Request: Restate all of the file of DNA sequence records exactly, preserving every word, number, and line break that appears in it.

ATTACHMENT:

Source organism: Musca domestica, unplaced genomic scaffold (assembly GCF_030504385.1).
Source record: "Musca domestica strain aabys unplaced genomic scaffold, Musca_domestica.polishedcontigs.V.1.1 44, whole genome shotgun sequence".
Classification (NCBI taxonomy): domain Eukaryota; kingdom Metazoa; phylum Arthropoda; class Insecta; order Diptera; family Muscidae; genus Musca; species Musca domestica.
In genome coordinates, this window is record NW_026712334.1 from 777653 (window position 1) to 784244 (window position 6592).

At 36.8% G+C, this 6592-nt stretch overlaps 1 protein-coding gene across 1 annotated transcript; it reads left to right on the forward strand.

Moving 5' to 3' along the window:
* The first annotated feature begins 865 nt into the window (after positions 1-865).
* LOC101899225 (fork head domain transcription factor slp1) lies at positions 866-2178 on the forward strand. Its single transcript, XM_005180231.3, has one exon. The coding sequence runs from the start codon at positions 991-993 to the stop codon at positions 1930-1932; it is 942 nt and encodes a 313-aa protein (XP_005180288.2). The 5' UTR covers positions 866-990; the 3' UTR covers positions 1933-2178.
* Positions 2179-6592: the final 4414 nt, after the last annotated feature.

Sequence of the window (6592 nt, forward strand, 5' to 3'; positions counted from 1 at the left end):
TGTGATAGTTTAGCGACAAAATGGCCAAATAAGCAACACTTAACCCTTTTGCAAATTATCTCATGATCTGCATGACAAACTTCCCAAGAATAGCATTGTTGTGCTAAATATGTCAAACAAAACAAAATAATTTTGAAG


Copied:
Source organism: Musca domestica, unplaced genomic scaffold (assembly GCF_030504385.1).
Source record: "Musca domestica strain aabys unplaced genomic scaffold, Musca_domestica.polishedcontigs.V.1.1 44, whole genome shotgun sequence".
Classification (NCBI taxonomy): domain Eukaryota; kingdom Metazoa; phylum Arthropoda; class Insecta; order Diptera; family Muscidae; genus Musca; species Musca domestica.
In genome coordinates, this window is record NW_026712334.1 from 777653 (window position 1) to 784244 (window position 6592).

At 36.8% G+C, this 6592-nt stretch overlaps 1 protein-coding gene across 1 annotated transcript; it reads left to right on the forward strand.

Moving 5' to 3' along the window:
* The first annotated feature begins 865 nt into the window (after positions 1-865).
* LOC101899225 (fork head domain transcription factor slp1) lies at positions 866-2178 on the forward strand. Its single transcript, XM_005180231.3, has one exon. The coding sequence runs from the start codon at positions 991-993 to the stop codon at positions 1930-1932; it is 942 nt and encodes a 313-aa protein (XP_005180288.2). The 5' UTR covers positions 866-990; the 3' UTR covers positions 1933-2178.
* Positions 2179-6592: the final 4414 nt, after the last annotated feature.

Sequence of the window (6592 nt, forward strand, 5' to 3'; positions counted from 1 at the left end):
TGTGATAGTTTAGCGACAAAATGGCCAAATAAGCAACACTTAACCCTTTTGCAAATTATCTCATGATCTGCATGACAAACTTCCCAAGAATAGCATTGTTGTGCTAAATATGTCAAACAAAACAAAATAATTTTGAAG